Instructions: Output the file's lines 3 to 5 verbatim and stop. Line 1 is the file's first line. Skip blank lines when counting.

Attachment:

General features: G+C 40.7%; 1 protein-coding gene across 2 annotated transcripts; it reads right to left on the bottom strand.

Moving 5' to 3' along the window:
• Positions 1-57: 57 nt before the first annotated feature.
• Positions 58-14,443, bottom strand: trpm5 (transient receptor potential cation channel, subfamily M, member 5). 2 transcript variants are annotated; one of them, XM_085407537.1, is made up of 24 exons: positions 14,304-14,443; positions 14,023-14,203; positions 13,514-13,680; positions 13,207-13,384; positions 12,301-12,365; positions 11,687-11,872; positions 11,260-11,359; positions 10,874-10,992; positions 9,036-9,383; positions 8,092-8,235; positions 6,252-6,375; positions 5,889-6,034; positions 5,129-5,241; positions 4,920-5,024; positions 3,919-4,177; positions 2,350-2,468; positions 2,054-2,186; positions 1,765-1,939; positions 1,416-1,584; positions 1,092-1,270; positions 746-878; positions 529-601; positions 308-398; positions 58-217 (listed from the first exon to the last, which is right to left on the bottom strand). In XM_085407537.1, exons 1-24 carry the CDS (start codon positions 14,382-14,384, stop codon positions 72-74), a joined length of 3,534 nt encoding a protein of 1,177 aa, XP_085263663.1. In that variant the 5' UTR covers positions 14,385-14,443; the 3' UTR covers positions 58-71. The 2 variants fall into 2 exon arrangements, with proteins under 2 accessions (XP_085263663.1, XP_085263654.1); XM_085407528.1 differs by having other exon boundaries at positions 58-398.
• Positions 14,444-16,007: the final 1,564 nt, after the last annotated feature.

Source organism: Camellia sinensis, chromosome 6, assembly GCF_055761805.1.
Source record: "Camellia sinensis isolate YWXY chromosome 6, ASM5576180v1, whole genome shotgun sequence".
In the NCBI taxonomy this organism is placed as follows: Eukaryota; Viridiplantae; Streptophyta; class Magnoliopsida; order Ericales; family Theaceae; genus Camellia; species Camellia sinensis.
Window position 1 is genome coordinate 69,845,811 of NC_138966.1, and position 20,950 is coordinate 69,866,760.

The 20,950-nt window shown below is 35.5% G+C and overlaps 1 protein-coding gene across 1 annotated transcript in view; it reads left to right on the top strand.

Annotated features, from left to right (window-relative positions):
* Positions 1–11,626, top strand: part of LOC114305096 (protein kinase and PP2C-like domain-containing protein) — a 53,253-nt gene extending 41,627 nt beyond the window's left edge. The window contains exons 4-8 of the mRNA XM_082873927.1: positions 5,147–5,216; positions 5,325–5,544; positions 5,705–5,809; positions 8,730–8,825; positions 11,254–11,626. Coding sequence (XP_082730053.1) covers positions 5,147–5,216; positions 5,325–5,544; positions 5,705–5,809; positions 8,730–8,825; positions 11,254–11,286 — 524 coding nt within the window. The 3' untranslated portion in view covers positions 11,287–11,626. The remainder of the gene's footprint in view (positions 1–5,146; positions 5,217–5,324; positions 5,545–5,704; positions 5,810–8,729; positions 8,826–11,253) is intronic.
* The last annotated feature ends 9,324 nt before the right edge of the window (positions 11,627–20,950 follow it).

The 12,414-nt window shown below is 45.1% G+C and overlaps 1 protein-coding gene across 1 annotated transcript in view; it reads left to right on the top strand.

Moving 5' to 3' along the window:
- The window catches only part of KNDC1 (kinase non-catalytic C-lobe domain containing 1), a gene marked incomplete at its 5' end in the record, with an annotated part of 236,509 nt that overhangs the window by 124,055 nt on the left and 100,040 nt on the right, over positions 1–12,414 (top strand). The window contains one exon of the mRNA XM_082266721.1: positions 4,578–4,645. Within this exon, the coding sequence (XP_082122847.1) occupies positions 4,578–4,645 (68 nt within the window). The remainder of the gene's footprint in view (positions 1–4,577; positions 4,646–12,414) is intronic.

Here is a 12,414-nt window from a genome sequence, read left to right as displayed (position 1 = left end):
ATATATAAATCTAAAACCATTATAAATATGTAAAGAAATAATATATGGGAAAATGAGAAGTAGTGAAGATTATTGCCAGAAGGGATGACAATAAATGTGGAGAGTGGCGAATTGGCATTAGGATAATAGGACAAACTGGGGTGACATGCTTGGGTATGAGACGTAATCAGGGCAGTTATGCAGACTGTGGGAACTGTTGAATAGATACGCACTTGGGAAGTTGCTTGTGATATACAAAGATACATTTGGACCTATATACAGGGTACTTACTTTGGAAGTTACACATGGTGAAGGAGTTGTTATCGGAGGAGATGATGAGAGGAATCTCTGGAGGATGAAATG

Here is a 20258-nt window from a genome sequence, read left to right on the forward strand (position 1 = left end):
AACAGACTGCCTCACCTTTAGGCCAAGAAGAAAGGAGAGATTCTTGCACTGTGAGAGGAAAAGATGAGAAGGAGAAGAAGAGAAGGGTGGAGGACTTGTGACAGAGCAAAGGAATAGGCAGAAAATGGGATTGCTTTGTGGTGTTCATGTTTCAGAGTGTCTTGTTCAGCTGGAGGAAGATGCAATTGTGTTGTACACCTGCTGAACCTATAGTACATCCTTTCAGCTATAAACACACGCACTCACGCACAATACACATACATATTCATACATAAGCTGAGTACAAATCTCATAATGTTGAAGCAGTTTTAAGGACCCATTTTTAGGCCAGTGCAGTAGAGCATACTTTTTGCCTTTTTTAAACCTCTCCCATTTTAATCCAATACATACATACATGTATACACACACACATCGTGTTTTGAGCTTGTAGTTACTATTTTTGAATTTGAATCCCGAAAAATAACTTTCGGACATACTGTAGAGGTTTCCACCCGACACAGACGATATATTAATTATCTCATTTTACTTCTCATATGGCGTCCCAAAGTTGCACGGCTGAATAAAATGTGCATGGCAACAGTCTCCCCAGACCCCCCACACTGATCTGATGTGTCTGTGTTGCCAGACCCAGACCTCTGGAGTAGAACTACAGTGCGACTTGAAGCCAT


• Positions 1-57: 57 nt before the first annotated feature.
• Positions 58-14,443, bottom strand: trpm5 (transient receptor potential cation channel, subfamily M, member 5). 2 transcript variants are annotated; one of them, XM_085407537.1, is made up of 24 exons: positions 14,304-14,443; positions 14,023-14,203; positions 13,514-13,680; positions 13,207-13,384; positions 12,301-12,365; positions 11,687-11,872; positions 11,260-11,359; positions 10,874-10,992; positions 9,036-9,383; positions 8,092-8,235; positions 6,252-6,375; positions 5,889-6,034; positions 5,129-5,241; positions 4,920-5,024; positions 3,919-4,177; positions 2,350-2,468; positions 2,054-2,186; positions 1,765-1,939; positions 1,416-1,584; positions 1,092-1,270; positions 746-878; positions 529-601; positions 308-398; positions 58-217 (listed from the first exon to the last, which is right to left on the bottom strand). In XM_085407537.1, exons 1-24 carry the CDS (start codon positions 14,382-14,384, stop codon positions 72-74), a joined length of 3,534 nt encoding a protein of 1,177 aa, XP_085263663.1. In that variant the 5' UTR covers positions 14,385-14,443; the 3' UTR covers positions 58-71. The 2 variants fall into 2 exon arrangements, with proteins under 2 accessions (XP_085263663.1, XP_085263654.1); XM_085407528.1 differs by having other exon boundaries at positions 58-398.
• Positions 14,444-16,007: the final 1,564 nt, after the last annotated feature.